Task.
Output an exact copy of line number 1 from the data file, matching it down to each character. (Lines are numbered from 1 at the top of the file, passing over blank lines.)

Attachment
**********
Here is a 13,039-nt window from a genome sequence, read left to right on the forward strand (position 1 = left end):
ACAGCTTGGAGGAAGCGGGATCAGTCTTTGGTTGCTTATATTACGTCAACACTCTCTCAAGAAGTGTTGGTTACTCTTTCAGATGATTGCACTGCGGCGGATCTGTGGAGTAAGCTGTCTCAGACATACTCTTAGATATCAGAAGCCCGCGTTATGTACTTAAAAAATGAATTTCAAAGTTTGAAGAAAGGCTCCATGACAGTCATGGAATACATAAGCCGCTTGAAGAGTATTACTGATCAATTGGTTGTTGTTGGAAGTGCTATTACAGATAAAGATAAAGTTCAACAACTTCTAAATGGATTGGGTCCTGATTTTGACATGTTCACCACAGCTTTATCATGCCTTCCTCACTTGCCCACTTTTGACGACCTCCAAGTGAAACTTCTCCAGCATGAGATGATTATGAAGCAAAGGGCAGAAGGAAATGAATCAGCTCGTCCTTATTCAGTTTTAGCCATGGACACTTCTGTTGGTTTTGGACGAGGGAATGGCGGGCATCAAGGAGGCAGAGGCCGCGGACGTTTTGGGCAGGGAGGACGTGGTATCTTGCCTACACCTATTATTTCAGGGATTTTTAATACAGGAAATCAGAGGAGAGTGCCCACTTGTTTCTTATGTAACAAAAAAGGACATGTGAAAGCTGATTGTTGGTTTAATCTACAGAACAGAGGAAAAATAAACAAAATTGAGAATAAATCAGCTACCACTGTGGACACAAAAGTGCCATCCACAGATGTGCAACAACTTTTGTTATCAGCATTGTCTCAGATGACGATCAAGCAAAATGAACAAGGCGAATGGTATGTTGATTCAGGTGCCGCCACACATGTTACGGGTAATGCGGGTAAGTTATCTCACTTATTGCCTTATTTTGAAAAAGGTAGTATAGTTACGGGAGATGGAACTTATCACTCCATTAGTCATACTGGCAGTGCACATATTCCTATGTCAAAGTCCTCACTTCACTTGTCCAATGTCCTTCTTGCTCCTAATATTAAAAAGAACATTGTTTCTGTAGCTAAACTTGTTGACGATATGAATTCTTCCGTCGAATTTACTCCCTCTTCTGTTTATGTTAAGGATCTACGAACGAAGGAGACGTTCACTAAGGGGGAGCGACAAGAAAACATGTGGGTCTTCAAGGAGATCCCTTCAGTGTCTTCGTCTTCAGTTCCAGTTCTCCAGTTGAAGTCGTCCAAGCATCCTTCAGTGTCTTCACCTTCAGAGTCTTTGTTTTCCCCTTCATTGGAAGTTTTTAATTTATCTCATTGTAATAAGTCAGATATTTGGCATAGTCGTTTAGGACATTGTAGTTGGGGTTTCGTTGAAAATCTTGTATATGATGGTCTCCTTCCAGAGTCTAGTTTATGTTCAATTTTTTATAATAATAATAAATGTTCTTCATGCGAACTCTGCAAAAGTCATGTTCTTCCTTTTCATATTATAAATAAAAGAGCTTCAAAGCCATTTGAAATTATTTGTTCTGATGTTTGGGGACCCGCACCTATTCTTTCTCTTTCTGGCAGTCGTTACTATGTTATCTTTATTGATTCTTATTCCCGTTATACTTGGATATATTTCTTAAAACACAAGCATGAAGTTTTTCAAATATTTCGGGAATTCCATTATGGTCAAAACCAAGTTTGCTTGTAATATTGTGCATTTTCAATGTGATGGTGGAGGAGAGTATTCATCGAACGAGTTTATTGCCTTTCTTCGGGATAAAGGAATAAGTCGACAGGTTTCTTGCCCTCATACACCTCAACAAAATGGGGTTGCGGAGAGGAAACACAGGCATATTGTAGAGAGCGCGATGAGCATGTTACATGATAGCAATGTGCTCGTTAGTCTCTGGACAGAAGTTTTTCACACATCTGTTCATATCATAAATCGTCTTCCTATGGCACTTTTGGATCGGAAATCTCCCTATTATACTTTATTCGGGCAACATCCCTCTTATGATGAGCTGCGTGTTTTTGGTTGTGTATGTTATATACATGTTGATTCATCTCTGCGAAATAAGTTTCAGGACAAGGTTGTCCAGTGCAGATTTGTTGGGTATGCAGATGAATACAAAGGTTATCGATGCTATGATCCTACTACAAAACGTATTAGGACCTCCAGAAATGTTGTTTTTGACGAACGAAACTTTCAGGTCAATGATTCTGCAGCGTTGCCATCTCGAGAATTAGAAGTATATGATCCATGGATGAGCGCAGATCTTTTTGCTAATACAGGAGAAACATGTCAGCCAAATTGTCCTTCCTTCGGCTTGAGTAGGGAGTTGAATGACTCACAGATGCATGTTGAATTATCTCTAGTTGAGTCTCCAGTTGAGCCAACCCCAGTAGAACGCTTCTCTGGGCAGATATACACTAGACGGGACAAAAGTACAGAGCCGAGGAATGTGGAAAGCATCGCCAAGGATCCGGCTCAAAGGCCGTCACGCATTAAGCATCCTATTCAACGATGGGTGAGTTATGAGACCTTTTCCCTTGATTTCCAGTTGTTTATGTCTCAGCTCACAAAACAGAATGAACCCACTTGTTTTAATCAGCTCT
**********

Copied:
Here is a 13,039-nt window from a genome sequence, read left to right on the forward strand (position 1 = left end):